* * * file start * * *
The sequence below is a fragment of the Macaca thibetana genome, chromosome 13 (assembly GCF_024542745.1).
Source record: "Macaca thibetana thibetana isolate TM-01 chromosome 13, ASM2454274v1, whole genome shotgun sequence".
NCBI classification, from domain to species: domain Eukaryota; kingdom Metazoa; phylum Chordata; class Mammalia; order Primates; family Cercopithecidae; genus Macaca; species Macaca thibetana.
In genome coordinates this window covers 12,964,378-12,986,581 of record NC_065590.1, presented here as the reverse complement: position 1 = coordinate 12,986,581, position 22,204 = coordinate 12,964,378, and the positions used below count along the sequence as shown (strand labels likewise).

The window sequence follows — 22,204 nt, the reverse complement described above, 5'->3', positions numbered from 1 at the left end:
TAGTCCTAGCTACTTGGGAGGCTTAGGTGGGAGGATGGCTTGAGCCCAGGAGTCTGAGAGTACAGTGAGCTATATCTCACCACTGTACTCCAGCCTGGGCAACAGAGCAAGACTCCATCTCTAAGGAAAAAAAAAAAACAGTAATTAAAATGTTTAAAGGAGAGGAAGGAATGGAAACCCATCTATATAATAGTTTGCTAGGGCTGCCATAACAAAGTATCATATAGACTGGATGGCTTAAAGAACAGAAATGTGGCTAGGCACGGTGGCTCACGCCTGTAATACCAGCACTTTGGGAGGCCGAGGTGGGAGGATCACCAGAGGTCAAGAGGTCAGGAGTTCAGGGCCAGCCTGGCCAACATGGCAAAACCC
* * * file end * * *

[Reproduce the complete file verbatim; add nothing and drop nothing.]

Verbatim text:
The sequence below is a fragment of the Macaca thibetana genome, chromosome 13 (assembly GCF_024542745.1).
Source record: "Macaca thibetana thibetana isolate TM-01 chromosome 13, ASM2454274v1, whole genome shotgun sequence".
NCBI classification, from domain to species: domain Eukaryota; kingdom Metazoa; phylum Chordata; class Mammalia; order Primates; family Cercopithecidae; genus Macaca; species Macaca thibetana.
In genome coordinates this window covers 12,964,378-12,986,581 of record NC_065590.1, presented here as the reverse complement: position 1 = coordinate 12,986,581, position 22,204 = coordinate 12,964,378, and the positions used below count along the sequence as shown (strand labels likewise).

The window sequence follows — 22,204 nt, the reverse complement described above, 5'->3', positions numbered from 1 at the left end:
TAGTCCTAGCTACTTGGGAGGCTTAGGTGGGAGGATGGCTTGAGCCCAGGAGTCTGAGAGTACAGTGAGCTATATCTCACCACTGTACTCCAGCCTGGGCAACAGAGCAAGACTCCATCTCTAAGGAAAAAAAAAAAACAGTAATTAAAATGTTTAAAGGAGAGGAAGGAATGGAAACCCATCTATATAATAGTTTGCTAGGGCTGCCATAACAAAGTATCATATAGACTGGATGGCTTAAAGAACAGAAATGTGGCTAGGCACGGTGGCTCACGCCTGTAATACCAGCACTTTGGGAGGCCGAGGTGGGAGGATCACCAGAGGTCAAGAGGTCAGGAGTTCAGGGCCAGCCTGGCCAACATGGCAAAACCC